AHA Comments on the SUPPORT for Patients and Communities Reauthorization Act

December 12, 2023

The Honorable Bernie Sanders
Committee on Health, Education,
Labor and Pensions
United States Senate
Washington, DC 20510
The Honorable Bill Cassidy, M.D.
Ranking Member
Committee on Health, Education,
Labor and Pensions
United States Senate
Washington, DC 20510


Dear Chairman Sanders and Ranking Member Cassidy:

On behalf of our nearly 5,000 member hospitals, health systems and other health care organizations, our clinician partners — including more than 270,000 affiliated physicians, 2 million nurses and other caregivers — and the 43,000 health care leaders who belong to our professional membership groups, the American Hospital Association (AHA) appreciates the opportunity to comment on the SUPPORT for Patients and Communities Reauthorization Act.

The AHA believes physical and mental health care are inextricably linked, and everyone deserves access to high-quality behavioral health care. We thank you for your bipartisan leadership in developing approaches to better meet the nation’s behavioral health care needs. Our comments on specific sections of the bill follow.

Section 103. Preventing Overdoses of Controlled Substances

The Centers for Disease Control and Prevention has called prescription drug monitoring programs (PDMPs) “among the most promising state-level interventions to improve opioid prescribing, inform clinical practice, and protect patients at risk.” However, the impact of PDMPs is limited by the lack of interoperability across states and, at times, poor usability. The AHA supports the reauthorization of grants to help states enhance the collection of overdose data and improve their PDMPs, and we encourage the committee to look for additional ways to improve the usability of PDMP’s. We welcome the opportunity to share suggestions to optimize the integration of these clinical tools into workflows on a larger scale.

Sections 202 and 204. Loan Repayment Program for Substance Use Disorder Treatment Workforce and Mental & Behavioral Health Education and Training Program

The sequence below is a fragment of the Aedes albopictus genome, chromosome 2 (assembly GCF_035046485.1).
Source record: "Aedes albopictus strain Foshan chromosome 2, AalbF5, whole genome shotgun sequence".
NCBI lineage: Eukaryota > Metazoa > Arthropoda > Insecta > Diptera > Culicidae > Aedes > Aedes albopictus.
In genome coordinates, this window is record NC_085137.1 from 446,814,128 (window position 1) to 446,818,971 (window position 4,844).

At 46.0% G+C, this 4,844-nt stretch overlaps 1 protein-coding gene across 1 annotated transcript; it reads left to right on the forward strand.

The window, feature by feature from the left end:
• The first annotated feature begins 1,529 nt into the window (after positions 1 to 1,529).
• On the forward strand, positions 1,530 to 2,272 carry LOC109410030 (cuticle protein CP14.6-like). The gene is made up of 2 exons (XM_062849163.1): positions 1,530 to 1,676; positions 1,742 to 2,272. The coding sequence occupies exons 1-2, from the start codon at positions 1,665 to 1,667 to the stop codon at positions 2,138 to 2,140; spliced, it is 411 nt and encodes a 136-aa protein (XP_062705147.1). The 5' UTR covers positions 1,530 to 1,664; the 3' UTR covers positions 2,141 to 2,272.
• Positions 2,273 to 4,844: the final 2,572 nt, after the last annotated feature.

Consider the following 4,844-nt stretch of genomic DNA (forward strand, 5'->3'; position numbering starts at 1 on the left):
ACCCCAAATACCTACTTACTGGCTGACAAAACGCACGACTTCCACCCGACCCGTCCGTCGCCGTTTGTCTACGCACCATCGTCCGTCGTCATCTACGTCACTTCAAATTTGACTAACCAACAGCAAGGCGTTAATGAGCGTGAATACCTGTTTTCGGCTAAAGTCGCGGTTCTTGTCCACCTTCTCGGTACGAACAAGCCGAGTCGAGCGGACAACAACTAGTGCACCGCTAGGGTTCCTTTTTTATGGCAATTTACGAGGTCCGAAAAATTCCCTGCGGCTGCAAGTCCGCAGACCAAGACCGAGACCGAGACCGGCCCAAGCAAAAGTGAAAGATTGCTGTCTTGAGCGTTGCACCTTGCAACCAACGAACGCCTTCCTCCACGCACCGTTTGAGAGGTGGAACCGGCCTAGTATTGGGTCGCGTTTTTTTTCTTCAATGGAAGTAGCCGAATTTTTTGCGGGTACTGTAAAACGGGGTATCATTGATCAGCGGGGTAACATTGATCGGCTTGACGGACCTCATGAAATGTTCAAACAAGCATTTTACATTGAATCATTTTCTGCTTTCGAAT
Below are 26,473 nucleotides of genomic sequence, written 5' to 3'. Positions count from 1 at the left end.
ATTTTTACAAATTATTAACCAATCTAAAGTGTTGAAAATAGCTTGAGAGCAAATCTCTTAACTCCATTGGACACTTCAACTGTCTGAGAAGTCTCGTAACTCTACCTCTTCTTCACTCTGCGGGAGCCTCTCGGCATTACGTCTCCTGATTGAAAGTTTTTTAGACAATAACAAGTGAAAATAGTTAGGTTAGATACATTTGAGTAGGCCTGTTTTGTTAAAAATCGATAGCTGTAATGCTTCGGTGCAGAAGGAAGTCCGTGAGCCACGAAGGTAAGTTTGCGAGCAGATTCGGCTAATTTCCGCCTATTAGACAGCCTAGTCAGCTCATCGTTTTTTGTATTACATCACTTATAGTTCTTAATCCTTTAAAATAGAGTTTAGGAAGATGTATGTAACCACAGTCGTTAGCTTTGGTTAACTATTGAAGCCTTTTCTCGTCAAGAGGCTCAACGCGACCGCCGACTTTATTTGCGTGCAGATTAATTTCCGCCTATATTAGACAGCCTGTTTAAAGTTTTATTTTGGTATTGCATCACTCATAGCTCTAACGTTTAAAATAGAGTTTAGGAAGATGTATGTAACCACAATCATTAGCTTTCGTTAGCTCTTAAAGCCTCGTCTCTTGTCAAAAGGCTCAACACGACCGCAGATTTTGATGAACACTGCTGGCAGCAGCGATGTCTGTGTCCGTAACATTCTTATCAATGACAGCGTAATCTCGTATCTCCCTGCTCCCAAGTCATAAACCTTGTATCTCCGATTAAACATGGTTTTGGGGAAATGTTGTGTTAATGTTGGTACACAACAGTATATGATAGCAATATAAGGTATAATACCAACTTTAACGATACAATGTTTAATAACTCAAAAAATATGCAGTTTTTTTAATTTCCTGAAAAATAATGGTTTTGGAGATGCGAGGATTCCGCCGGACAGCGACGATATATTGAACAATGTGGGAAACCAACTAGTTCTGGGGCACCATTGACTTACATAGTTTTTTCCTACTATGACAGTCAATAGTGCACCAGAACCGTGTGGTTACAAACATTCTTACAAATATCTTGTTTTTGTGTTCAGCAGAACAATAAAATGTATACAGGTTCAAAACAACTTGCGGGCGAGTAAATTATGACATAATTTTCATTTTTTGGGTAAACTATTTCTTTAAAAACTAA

The chronic underfunding for behavioral health services intensified the ability of hospitals and health systems to retain critical staff, especially as the financial pressures of the past several years further eroded their capability to subsidize these services. As the need for behavioral health services continues to rise, the nation is ill-prepared to respond to these needs due to severe shortages in the behavioral health workforce. We are pleased to see the committee reauthorize workforce programs such as the Substance Use Disorder Treatment and Recovery (STAR) Loan Repayment Program.

Section 210. Regulations Relating to Special Registration for Telemedicine

During the COVID-19 public health emergency, the Drug Enforcement Agency enacted flexibilities to certain requirements to ensure patients could continue to receive life-saving medications via telehealth while minimizing exposure and preserving provider capacity. Flexibilities, including waiving the required initial in-person visit prior to prescribing controlled substances via telehealth and allowing the use of telephone evaluations to initiate buprenorphine prescribing, have proved critical in best supporting patients. These waivers have improved access to care for patients with substance use disorder where there were already shortages in prescribers even prior to the pandemic.